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"How all occasions do inform against me," remarks Hamlet in his final soliloquy, and, certainly, the visit of his boyhood friends, Guildenstern and Rosencrantz underscore this observaion of the Prince of Denmark regarding the terrible corruption of the court of Denmark. Toadies, Rosencrantz and Guildenstern seek to ingratiate themselves with Claudius, perhaps hoping for political favors, so they carry out his wish to learn what they can about Hamlet.
Fearing Hamlet, Claudius hires the two men to learn what they can of Hamlet's recent actions, and to take him to England so that Hamlet can be killed; however, the perspicacious Hamlet realizes that they are no longer his friends, and he is circumspect with them when they ask what has become of Polonius:
Tell us where 'tis, that we may take it thence
And bear it to the chapel.
Do not believe it [Hamlet]
That I can keep your counsel and not mine own. Besides, to be demanded of a sponge--what replication should be made by the son of a king? [Hamlet]
Take you me for a sponge, my lord?
Ay, sir, that soaks up the king's countenance, his rewards, his authorities. [Hamlet] (4.2.5-14)
That Hamlet speaks to the men in prose rather than verse which the aristocratic characters of Shakespeare use, also indicates Hamlet's low opinion of Rosencrantz and Guildenstern as obsequious sycophants.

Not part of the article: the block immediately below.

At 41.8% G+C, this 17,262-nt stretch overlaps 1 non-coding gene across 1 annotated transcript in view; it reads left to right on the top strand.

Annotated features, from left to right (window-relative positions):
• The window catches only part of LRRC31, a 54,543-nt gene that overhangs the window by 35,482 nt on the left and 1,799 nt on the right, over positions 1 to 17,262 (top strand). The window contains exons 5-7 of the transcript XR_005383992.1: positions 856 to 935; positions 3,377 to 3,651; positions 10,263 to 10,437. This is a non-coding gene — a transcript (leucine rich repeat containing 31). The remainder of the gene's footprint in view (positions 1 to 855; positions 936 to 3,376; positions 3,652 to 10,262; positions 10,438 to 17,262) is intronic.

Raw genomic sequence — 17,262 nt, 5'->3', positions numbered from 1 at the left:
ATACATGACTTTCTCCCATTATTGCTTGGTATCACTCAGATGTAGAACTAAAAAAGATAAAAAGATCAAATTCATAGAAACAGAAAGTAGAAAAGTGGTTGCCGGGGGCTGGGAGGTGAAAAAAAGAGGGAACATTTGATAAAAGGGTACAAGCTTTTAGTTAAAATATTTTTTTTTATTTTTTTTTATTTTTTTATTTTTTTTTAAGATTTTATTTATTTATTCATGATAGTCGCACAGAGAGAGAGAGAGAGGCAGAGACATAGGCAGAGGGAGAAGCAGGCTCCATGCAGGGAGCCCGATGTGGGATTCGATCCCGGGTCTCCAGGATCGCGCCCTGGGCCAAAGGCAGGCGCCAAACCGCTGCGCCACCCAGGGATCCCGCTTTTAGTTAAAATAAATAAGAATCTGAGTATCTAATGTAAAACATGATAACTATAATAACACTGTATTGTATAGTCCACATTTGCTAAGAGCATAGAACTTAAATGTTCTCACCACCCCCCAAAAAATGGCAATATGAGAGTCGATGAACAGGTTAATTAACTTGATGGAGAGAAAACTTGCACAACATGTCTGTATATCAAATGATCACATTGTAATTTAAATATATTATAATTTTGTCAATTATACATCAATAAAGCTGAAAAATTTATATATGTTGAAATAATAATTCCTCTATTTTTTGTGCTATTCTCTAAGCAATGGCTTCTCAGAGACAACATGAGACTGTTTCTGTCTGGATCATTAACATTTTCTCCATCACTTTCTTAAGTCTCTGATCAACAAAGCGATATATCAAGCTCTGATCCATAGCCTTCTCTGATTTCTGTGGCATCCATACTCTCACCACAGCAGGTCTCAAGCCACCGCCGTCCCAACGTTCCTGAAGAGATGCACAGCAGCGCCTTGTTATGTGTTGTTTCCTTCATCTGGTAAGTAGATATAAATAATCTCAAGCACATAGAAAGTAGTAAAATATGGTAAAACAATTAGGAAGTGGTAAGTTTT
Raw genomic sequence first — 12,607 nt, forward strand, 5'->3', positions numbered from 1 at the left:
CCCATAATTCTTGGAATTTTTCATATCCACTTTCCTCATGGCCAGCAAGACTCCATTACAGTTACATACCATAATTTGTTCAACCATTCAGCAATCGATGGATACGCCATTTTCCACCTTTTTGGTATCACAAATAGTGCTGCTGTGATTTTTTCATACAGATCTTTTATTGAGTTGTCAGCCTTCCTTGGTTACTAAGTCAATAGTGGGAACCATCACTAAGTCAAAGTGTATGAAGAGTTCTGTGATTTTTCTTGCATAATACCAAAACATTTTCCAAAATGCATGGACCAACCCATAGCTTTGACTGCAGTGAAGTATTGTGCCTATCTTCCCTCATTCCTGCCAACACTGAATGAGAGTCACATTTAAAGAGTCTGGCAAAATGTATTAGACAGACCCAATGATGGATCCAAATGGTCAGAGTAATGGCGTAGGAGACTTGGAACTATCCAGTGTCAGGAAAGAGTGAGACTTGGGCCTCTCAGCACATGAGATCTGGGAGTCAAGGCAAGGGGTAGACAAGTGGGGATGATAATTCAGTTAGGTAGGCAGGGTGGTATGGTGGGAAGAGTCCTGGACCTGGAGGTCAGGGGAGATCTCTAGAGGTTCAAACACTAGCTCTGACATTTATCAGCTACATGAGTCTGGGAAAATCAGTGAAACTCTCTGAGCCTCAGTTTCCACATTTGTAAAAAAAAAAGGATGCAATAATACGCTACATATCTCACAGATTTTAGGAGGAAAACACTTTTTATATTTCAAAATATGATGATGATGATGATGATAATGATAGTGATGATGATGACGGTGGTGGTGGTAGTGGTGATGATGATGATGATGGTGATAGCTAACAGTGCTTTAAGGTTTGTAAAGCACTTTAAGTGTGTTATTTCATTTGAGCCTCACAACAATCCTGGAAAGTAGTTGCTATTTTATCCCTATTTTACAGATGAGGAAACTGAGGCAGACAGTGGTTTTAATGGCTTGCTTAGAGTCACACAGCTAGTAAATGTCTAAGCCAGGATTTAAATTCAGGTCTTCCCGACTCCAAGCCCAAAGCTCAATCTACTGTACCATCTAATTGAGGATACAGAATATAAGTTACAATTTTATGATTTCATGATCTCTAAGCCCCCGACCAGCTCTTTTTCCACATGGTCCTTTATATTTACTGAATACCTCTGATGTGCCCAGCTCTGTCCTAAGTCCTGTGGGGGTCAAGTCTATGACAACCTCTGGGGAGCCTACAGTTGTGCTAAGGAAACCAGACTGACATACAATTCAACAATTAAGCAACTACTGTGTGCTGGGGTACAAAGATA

In scene 2, Rosencrantz and Guildenstern try desparately to do as they are instructed by the king, while also trying to be friends to Hamlet. Unfortunately, their ultimate loyalty is to the King and his promised reward. Hamlet knows this and calls them out on it. Either they truly are too naive to understand what Hamlet says to them, or they are putting on an act to appease his crazy behavior -- maybe it is a mixture of both.
They have been instructed to find out from Hamlet where he has hidden Polonius's dead body, but Hamlet only toys with them, answering with a riddle of sorts that Polonius is "compounded . . .with dust." We later learn that Hamlet has stowed Polonius is a presumably dusty closet under the stairs.
Hamlet then directly calls them "sponges." Rosencrantz turns it back and questions if Hamlet really thinks he is a sponge. Can he really think that Hamlet is being literal -- even in his "crazy" mode? Hamlet clearly explains that they are LIKE sponges in that they soak up what the king wants, but then they will be wrung out as useless when Claudius is done with them. They clearly look like fools to us that know their whole story.
In scene 3 they can only report to Claudius that Hamlet won't tell them anything. They look like failures, but are still hedging around when they suggest that Hamlet is "guarded, to know [the King's] pleasure." Hamlet, in actuality, couldn't care less what the King's pleasures are. He has no intention of making this easy for anyone. Ros and Guil are shown to be looking out for themselves first and foremost.
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